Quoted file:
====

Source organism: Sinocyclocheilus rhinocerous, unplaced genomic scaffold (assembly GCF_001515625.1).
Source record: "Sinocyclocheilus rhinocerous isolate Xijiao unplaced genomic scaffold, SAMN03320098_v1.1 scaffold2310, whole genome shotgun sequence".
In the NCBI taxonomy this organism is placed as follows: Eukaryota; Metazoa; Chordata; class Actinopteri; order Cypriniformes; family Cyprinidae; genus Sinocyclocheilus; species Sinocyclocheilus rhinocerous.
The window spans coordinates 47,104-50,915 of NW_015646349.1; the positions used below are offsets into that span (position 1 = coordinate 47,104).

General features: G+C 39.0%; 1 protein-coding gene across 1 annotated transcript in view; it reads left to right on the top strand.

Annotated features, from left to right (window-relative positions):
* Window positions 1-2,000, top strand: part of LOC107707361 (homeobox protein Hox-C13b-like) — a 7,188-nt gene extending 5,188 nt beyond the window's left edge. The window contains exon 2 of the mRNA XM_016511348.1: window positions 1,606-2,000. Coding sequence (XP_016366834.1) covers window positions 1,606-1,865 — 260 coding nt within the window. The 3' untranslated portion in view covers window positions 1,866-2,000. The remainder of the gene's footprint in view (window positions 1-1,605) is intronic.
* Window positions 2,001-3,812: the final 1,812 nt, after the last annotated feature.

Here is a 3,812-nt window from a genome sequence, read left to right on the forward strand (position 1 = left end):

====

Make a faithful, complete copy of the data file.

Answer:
Source organism: Sinocyclocheilus rhinocerous, unplaced genomic scaffold (assembly GCF_001515625.1).
Source record: "Sinocyclocheilus rhinocerous isolate Xijiao unplaced genomic scaffold, SAMN03320098_v1.1 scaffold2310, whole genome shotgun sequence".
In the NCBI taxonomy this organism is placed as follows: Eukaryota; Metazoa; Chordata; class Actinopteri; order Cypriniformes; family Cyprinidae; genus Sinocyclocheilus; species Sinocyclocheilus rhinocerous.
The window spans coordinates 47,104-50,915 of NW_015646349.1; the positions used below are offsets into that span (position 1 = coordinate 47,104).

General features: G+C 39.0%; 1 protein-coding gene across 1 annotated transcript in view; it reads left to right on the top strand.

Annotated features, from left to right (window-relative positions):
* Window positions 1-2,000, top strand: part of LOC107707361 (homeobox protein Hox-C13b-like) — a 7,188-nt gene extending 5,188 nt beyond the window's left edge. The window contains exon 2 of the mRNA XM_016511348.1: window positions 1,606-2,000. Coding sequence (XP_016366834.1) covers window positions 1,606-1,865 — 260 coding nt within the window. The 3' untranslated portion in view covers window positions 1,866-2,000. The remainder of the gene's footprint in view (window positions 1-1,605) is intronic.
* Window positions 2,001-3,812: the final 1,812 nt, after the last annotated feature.

Here is a 3,812-nt window from a genome sequence, read left to right on the forward strand (position 1 = left end):